Kane came into this game on a 119 match win streak, and his 120th win was as easy as 1,2,3, as the score suggests. Jose had almost taken a game off Kane a couple of years ago and Waselenchuk was out early to make a statement. He started game one with a very interesting backhand lob serve that had Jose confused right off the bat and worked for an early ace and several points. Game one depicted the flow of the whole match and Kane had control from the start like normal. He cruised to a game one 11-1 victory. Much could be said about game two, with every shot Kane hit hit hard and placed perfectly. Jose was no match for him in the second either falling 11-2. It appeared Jose was playing defeated from the beginning until game three when he came out strong and moving everywhere on the court to keep rallies alive. There were several rallies where Jose forced Kane to have to dive and really exert himself for the ball, but whenever Rojas gained any sort of momentum, Kane was there to steadily crush it immediately after. Kane continued his dominating performance over Jose and won game three by a score of 11-3.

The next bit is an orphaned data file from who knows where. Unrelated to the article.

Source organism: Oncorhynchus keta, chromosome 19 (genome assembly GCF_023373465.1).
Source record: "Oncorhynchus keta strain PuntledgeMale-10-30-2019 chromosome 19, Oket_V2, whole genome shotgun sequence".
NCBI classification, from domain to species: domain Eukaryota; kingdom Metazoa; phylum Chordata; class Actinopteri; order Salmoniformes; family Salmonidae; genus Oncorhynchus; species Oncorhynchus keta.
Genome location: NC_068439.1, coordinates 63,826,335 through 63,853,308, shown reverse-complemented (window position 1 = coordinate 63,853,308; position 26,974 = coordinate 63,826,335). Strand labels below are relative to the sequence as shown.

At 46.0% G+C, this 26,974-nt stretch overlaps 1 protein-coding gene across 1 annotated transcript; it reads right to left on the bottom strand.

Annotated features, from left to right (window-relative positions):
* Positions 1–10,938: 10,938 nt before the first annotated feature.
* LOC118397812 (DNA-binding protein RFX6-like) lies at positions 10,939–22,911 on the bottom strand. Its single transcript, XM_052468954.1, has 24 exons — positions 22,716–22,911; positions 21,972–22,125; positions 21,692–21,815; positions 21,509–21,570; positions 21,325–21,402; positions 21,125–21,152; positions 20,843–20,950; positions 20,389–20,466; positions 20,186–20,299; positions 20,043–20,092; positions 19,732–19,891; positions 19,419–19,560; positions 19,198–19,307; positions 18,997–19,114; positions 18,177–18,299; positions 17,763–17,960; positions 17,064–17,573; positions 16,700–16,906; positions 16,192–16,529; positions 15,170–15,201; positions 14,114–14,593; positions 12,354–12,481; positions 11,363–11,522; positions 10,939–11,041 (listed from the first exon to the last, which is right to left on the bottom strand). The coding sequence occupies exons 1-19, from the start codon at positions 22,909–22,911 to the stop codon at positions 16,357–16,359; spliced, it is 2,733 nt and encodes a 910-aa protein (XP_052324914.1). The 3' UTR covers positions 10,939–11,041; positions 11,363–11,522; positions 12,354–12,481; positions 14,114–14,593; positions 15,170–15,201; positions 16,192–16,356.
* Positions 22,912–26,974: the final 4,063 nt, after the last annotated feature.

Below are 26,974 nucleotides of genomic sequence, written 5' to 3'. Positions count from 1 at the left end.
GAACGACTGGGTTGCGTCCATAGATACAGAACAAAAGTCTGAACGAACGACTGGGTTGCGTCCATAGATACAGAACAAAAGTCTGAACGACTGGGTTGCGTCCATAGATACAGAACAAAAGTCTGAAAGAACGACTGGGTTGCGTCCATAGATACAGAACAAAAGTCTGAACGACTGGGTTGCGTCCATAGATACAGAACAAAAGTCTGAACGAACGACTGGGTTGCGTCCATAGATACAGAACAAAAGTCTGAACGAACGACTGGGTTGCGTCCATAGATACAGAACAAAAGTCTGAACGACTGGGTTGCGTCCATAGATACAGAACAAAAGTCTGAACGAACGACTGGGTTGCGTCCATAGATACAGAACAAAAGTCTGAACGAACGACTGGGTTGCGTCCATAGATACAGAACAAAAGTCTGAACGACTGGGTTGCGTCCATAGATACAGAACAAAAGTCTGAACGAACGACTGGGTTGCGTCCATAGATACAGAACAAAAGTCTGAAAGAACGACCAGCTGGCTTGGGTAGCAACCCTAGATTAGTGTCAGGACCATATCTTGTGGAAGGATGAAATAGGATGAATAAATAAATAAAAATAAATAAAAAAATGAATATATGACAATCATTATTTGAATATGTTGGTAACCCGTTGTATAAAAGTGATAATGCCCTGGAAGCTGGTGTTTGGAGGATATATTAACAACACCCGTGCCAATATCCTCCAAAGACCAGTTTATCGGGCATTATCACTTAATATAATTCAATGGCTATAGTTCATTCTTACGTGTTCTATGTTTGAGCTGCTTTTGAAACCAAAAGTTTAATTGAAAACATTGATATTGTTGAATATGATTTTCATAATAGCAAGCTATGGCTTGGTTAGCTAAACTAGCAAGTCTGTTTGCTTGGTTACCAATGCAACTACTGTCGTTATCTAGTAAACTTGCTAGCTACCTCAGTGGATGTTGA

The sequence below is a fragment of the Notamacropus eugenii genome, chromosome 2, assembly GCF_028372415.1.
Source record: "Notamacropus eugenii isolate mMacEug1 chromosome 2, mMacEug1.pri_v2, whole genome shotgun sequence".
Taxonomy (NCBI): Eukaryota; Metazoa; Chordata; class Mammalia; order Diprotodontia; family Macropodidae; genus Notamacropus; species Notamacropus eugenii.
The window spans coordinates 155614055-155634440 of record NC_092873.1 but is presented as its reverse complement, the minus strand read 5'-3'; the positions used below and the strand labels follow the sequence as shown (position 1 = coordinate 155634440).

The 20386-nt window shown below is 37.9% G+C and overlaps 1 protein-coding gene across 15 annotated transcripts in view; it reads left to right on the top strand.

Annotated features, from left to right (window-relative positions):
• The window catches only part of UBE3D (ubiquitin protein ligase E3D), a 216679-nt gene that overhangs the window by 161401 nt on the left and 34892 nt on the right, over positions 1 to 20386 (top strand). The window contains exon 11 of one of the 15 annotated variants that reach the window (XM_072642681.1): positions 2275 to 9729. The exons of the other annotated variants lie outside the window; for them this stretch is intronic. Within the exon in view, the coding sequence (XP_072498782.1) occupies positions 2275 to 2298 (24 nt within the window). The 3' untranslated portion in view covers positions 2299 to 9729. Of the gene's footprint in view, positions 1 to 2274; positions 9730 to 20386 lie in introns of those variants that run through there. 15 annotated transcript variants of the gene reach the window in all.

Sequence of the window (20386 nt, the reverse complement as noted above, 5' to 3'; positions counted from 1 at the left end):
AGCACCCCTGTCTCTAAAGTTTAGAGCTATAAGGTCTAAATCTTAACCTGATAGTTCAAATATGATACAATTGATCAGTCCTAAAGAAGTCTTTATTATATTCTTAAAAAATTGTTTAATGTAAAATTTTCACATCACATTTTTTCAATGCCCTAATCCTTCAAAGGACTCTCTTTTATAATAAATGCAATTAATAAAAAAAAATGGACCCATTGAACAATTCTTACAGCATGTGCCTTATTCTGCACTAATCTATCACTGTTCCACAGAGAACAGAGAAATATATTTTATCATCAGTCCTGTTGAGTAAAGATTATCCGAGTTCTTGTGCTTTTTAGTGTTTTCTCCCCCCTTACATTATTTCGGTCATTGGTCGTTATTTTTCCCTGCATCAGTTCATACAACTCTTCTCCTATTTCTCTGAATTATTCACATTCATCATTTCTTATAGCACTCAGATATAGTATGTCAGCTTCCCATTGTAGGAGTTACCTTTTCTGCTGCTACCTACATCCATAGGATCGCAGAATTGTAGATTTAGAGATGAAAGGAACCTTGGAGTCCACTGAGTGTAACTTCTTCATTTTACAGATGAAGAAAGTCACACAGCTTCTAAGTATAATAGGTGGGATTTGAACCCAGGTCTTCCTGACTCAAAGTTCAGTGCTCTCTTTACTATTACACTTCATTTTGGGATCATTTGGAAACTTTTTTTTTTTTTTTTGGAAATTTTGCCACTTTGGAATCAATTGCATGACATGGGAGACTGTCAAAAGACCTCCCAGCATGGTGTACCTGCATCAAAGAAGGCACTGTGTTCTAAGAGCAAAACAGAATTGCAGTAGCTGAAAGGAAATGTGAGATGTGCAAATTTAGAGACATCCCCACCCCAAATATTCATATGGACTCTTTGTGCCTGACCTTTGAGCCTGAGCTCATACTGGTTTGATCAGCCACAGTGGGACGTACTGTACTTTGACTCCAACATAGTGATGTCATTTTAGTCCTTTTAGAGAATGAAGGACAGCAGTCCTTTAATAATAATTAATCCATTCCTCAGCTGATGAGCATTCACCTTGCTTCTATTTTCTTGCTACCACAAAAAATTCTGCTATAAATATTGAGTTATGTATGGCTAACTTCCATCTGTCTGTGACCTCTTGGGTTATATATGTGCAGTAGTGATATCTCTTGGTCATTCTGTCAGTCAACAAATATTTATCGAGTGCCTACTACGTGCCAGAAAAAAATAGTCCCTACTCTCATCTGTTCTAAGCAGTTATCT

Semifinal 1: Rocky Carson defeats Chris Crowther 1, 9, 5